Exploring a new approach to interfaith/interreligious communication, the contributors to this collection seek to interact from the perspective of their own tradition or academic discipline with Ernest Becker's theory on the relationship between religion, culture and the human awareness of death and mortality. While much interfaith/interreligious dialogue focuses on beliefs and practices, thus delineating areas of disagreement as a starting point, these chapters foster interactive communication rooted in areas of the universal human experience. Thus by demonstration these authors argue for the integrity and efficacy of this approach for pursuing intercultural and interdisciplinary communication.
God is Sometimes Great! The Glory and Shame of Religion
Sheldon Solomon and Spee Kosloff
The Nature of Consciousness:
A Nondual (Advaita) Dialogue with Ernest Becker
Religion as Umbrella, Religion as Path:
A Buddhist Perspective on Death Denial and Life Transformation
David R. Loy
L’Dor v’Dor: The Intergenerational Style of Hebraic ‘Immortality’
Heroism, Sacrifice, and Jewish Identity:
Exploring Rabbinic Readings of the Esther Story
Naming Our Incompleteness:
A Christian Encounter with Ideas of Ernest Becker
Death, Self, and Political Survival in Islam and Islamicate Contexts
The Sacred Cosmos: Transcendence Without Absolutism
Merlyn E. Mowrey
… A terrific collection of chapters delving into how Ernest Becker’s theorizing can help us understand the many ways people can and do use religious and spiritual pathways to face up to their mortality. The chapters impressively cover many traditions, including Hindu, Buddhist, Jewish, Christian, Islamic, and pantheistic. We readers come away with a deeper appreciation of the strengths of these diverse perspectives and how we can draw from them to optimize our time on this earth.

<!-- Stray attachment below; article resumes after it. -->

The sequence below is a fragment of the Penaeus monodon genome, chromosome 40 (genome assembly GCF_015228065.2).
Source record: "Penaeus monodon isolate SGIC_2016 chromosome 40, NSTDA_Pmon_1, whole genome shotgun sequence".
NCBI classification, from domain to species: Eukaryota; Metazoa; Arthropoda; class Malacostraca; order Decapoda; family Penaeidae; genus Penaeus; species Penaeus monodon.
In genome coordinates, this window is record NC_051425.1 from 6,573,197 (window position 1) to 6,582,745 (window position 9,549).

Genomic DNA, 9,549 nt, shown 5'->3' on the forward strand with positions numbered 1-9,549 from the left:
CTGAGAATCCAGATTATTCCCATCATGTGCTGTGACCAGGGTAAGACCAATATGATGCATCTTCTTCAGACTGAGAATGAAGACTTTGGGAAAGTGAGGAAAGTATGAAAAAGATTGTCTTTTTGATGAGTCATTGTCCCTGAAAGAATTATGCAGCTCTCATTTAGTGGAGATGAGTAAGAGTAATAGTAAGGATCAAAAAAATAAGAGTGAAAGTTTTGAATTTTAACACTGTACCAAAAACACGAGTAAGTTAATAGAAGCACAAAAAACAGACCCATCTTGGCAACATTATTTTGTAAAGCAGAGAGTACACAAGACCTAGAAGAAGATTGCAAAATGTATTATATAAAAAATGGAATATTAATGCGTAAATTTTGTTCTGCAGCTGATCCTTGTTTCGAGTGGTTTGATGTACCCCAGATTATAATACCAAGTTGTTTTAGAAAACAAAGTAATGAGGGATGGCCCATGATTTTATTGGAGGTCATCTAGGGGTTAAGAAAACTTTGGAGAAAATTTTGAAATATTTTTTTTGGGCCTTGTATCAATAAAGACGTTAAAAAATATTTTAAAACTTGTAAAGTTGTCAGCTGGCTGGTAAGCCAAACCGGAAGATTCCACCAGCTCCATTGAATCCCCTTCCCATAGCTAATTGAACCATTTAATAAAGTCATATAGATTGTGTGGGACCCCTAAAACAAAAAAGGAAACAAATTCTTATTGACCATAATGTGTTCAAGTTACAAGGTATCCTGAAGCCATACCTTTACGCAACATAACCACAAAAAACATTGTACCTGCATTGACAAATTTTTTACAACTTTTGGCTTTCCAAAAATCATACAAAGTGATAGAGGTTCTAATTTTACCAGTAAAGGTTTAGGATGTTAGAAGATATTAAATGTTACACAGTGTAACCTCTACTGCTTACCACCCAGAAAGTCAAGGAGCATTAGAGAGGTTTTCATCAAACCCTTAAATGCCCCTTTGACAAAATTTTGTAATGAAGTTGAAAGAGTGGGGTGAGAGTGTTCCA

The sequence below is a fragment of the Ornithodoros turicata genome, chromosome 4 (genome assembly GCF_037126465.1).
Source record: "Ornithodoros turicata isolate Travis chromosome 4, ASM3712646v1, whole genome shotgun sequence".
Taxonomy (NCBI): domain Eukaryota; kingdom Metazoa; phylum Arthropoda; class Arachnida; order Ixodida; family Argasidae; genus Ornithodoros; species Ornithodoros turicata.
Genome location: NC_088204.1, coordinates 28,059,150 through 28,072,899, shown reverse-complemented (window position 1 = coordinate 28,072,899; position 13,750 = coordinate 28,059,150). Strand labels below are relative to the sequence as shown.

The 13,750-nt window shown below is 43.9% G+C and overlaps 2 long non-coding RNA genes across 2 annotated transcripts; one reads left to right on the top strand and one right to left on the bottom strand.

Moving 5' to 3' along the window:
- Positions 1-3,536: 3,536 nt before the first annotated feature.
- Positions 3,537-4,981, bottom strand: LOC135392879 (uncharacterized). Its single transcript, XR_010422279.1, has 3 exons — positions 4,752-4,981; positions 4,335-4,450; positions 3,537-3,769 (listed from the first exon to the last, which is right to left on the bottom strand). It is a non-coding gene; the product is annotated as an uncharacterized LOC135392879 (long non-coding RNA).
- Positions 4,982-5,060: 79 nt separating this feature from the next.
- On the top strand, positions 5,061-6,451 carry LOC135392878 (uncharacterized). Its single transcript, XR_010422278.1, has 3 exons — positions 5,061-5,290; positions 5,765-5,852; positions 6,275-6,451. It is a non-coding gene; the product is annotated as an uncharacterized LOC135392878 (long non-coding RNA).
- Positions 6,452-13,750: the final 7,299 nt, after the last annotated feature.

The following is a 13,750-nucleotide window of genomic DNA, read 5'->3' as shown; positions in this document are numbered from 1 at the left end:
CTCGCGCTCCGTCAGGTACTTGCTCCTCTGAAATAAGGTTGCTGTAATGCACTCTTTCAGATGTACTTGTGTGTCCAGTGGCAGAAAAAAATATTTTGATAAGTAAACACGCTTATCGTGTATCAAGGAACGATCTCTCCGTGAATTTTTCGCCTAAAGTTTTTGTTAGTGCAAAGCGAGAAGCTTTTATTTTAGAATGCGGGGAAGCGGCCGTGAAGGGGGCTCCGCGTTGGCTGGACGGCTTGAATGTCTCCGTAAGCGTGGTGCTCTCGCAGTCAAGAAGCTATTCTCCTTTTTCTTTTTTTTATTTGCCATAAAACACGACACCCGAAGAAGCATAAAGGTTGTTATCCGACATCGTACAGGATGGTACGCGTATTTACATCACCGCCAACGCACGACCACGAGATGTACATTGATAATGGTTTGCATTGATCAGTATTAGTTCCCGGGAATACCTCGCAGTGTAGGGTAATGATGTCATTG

The finest collection I know of that taps the vast and globally relevant interfaith connection to Ernest Becker's legacy. If there is one message that shines throughout this work it is the urgent call for an awe-based religious and spiritual revival, one that fully acknowledges our mortality, our profound vulnerability before cosmic destiny, but also and equally our capacity to participate in that destiny, to cross over into its fathomless mysteries and possibilities for the sake of an enriched and sane life … a profound and humanitarian resource.
Ernest Becker and his contemporary colleagues inspired the necessary courage to authentically face the depths of illness, suffering and death. Becker’s curiosity and wisdom has led me far beyond the familiar disparaging sense of burn out to a greater sense of what it means to be human.
Anyone who takes evidence-based practice seriously must confront the idea of mortality salience in terror management theory. Dr. Liechty has done an excellent job curating this insightful and thoughtful volume … [During this pandemic] death has been on our proverbial doorstep everyday and we can no longer blissfully whistle past the graveyard to ward off our fears. [This collection] will encourage all of us to explore more profoundly our shared humanity regardless of which faith we claim as our own.
… A rich and timely collection of writings from diverse academics and faith practitioners on that which is shared by all, death. Ever increasing local, national, and global diversity means that we are in regular relationship with those who orient around religion differently than we do. We need leaders, scholars, and practitioners, like those gathered in this text, to navigate this new terrain. Death often heightens the salience of religion, old religious teachings and new questions rise to the surface, making this text all the more valuable. These authors offer a window into the depth of reflection on mortality in the religious traditions they study and practice. In noble pursuit of sharing and understanding, this book may change a reader’s understanding of their own tradition or supply them with wisdom to walk alongside someone else in the face of death. A valuable addition to the field of Interfaith Studies, [this collection] will be useful to faculty around the country as they walk diverse classrooms of students through this challenging subject.
Daniel Liechty is professor of social work and distinguished lecturer in arts and sciences at Illinois State University.